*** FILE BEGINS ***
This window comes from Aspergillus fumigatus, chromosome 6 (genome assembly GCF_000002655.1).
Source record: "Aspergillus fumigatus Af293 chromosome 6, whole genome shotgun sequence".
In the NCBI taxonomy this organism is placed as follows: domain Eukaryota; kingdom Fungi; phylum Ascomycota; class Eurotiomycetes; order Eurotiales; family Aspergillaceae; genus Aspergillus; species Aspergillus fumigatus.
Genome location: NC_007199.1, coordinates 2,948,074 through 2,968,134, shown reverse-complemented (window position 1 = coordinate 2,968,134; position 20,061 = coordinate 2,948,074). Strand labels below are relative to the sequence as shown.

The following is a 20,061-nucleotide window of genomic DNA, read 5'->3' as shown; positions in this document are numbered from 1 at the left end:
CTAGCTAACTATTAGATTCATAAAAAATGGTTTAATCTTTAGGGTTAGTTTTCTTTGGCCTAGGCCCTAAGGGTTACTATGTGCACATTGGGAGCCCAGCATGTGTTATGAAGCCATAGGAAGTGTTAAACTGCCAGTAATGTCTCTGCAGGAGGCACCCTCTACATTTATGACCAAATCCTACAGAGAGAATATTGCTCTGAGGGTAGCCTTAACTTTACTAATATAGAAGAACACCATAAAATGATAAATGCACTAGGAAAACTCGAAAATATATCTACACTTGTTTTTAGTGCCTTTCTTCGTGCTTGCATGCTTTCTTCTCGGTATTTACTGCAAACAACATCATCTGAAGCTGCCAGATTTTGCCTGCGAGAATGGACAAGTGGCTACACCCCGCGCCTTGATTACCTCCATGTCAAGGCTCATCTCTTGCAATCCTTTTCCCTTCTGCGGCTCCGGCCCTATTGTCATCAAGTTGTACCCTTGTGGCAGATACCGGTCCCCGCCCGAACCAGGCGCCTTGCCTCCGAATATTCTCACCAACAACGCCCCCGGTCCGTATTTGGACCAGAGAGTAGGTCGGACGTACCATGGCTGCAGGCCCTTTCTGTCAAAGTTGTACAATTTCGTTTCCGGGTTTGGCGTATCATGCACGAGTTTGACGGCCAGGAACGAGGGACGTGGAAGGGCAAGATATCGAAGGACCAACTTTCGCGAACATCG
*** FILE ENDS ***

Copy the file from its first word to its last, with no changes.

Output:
This window comes from Aspergillus fumigatus, chromosome 6 (genome assembly GCF_000002655.1).
Source record: "Aspergillus fumigatus Af293 chromosome 6, whole genome shotgun sequence".
In the NCBI taxonomy this organism is placed as follows: domain Eukaryota; kingdom Fungi; phylum Ascomycota; class Eurotiomycetes; order Eurotiales; family Aspergillaceae; genus Aspergillus; species Aspergillus fumigatus.
Genome location: NC_007199.1, coordinates 2,948,074 through 2,968,134, shown reverse-complemented (window position 1 = coordinate 2,968,134; position 20,061 = coordinate 2,948,074). Strand labels below are relative to the sequence as shown.

The following is a 20,061-nucleotide window of genomic DNA, read 5'->3' as shown; positions in this document are numbered from 1 at the left end:
CTAGCTAACTATTAGATTCATAAAAAATGGTTTAATCTTTAGGGTTAGTTTTCTTTGGCCTAGGCCCTAAGGGTTACTATGTGCACATTGGGAGCCCAGCATGTGTTATGAAGCCATAGGAAGTGTTAAACTGCCAGTAATGTCTCTGCAGGAGGCACCCTCTACATTTATGACCAAATCCTACAGAGAGAATATTGCTCTGAGGGTAGCCTTAACTTTACTAATATAGAAGAACACCATAAAATGATAAATGCACTAGGAAAACTCGAAAATATATCTACACTTGTTTTTAGTGCCTTTCTTCGTGCTTGCATGCTTTCTTCTCGGTATTTACTGCAAACAACATCATCTGAAGCTGCCAGATTTTGCCTGCGAGAATGGACAAGTGGCTACACCCCGCGCCTTGATTACCTCCATGTCAAGGCTCATCTCTTGCAATCCTTTTCCCTTCTGCGGCTCCGGCCCTATTGTCATCAAGTTGTACCCTTGTGGCAGATACCGGTCCCCGCCCGAACCAGGCGCCTTGCCTCCGAATATTCTCACCAACAACGCCCCCGGTCCGTATTTGGACCAGAGAGTAGGTCGGACGTACCATGGCTGCAGGCCCTTTCTGTCAAAGTTGTACAATTTCGTTTCCGGGTTTGGCGTATCATGCACGAGTTTGACGGCCAGGAACGAGGGACGTGGAAGGGCAAGATATCGAAGGACCAACTTTCGCGAACATCG